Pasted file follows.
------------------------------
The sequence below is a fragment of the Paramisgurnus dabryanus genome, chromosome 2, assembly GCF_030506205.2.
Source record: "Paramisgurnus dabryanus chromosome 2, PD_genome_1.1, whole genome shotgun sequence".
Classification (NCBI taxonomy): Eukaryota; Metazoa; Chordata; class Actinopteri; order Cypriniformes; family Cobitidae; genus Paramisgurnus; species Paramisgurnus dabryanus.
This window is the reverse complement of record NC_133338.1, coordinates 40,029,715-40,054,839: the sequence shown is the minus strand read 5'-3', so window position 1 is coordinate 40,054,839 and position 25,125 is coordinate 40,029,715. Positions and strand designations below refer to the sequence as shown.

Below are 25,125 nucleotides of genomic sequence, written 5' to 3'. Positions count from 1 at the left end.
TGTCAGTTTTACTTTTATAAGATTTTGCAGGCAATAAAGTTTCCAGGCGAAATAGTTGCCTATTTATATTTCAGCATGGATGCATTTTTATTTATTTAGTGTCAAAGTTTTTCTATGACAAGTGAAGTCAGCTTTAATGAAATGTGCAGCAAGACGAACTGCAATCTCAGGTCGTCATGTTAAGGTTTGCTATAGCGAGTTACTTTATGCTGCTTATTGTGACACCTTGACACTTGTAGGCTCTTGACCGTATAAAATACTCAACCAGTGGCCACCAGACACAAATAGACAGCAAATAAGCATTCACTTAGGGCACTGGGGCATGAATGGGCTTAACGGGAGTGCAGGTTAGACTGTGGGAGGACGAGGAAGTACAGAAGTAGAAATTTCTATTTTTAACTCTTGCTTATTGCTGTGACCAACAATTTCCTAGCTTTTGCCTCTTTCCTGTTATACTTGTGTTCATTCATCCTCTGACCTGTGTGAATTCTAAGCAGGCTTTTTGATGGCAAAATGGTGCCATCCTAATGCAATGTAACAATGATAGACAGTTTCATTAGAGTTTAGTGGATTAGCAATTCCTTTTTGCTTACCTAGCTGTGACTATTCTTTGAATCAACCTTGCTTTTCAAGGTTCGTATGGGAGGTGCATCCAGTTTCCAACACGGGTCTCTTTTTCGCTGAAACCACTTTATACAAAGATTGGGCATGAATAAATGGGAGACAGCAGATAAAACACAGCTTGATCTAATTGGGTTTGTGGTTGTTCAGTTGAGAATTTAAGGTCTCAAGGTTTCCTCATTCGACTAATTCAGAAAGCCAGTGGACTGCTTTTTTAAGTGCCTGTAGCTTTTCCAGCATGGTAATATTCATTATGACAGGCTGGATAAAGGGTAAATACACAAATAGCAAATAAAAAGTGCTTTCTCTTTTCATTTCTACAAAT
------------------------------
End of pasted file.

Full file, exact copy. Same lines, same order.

The sequence below is a fragment of the Paramisgurnus dabryanus genome, chromosome 2, assembly GCF_030506205.2.
Source record: "Paramisgurnus dabryanus chromosome 2, PD_genome_1.1, whole genome shotgun sequence".
Classification (NCBI taxonomy): Eukaryota; Metazoa; Chordata; class Actinopteri; order Cypriniformes; family Cobitidae; genus Paramisgurnus; species Paramisgurnus dabryanus.
This window is the reverse complement of record NC_133338.1, coordinates 40,029,715-40,054,839: the sequence shown is the minus strand read 5'-3', so window position 1 is coordinate 40,054,839 and position 25,125 is coordinate 40,029,715. Positions and strand designations below refer to the sequence as shown.

Below are 25,125 nucleotides of genomic sequence, written 5' to 3'. Positions count from 1 at the left end.
TGTCAGTTTTACTTTTATAAGATTTTGCAGGCAATAAAGTTTCCAGGCGAAATAGTTGCCTATTTATATTTCAGCATGGATGCATTTTTATTTATTTAGTGTCAAAGTTTTTCTATGACAAGTGAAGTCAGCTTTAATGAAATGTGCAGCAAGACGAACTGCAATCTCAGGTCGTCATGTTAAGGTTTGCTATAGCGAGTTACTTTATGCTGCTTATTGTGACACCTTGACACTTGTAGGCTCTTGACCGTATAAAATACTCAACCAGTGGCCACCAGACACAAATAGACAGCAAATAAGCATTCACTTAGGGCACTGGGGCATGAATGGGCTTAACGGGAGTGCAGGTTAGACTGTGGGAGGACGAGGAAGTACAGAAGTAGAAATTTCTATTTTTAACTCTTGCTTATTGCTGTGACCAACAATTTCCTAGCTTTTGCCTCTTTCCTGTTATACTTGTGTTCATTCATCCTCTGACCTGTGTGAATTCTAAGCAGGCTTTTTGATGGCAAAATGGTGCCATCCTAATGCAATGTAACAATGATAGACAGTTTCATTAGAGTTTAGTGGATTAGCAATTCCTTTTTGCTTACCTAGCTGTGACTATTCTTTGAATCAACCTTGCTTTTCAAGGTTCGTATGGGAGGTGCATCCAGTTTCCAACACGGGTCTCTTTTTCGCTGAAACCACTTTATACAAAGATTGGGCATGAATAAATGGGAGACAGCAGATAAAACACAGCTTGATCTAATTGGGTTTGTGGTTGTTCAGTTGAGAATTTAAGGTCTCAAGGTTTCCTCATTCGACTAATTCAGAAAGCCAGTGGACTGCTTTTTTAAGTGCCTGTAGCTTTTCCAGCATGGTAATATTCATTATGACAGGCTGGATAAAGGGTAAATACACAAATAGCAAATAAAAAGTGCTTTCTCTTTTCATTTCTACAAAT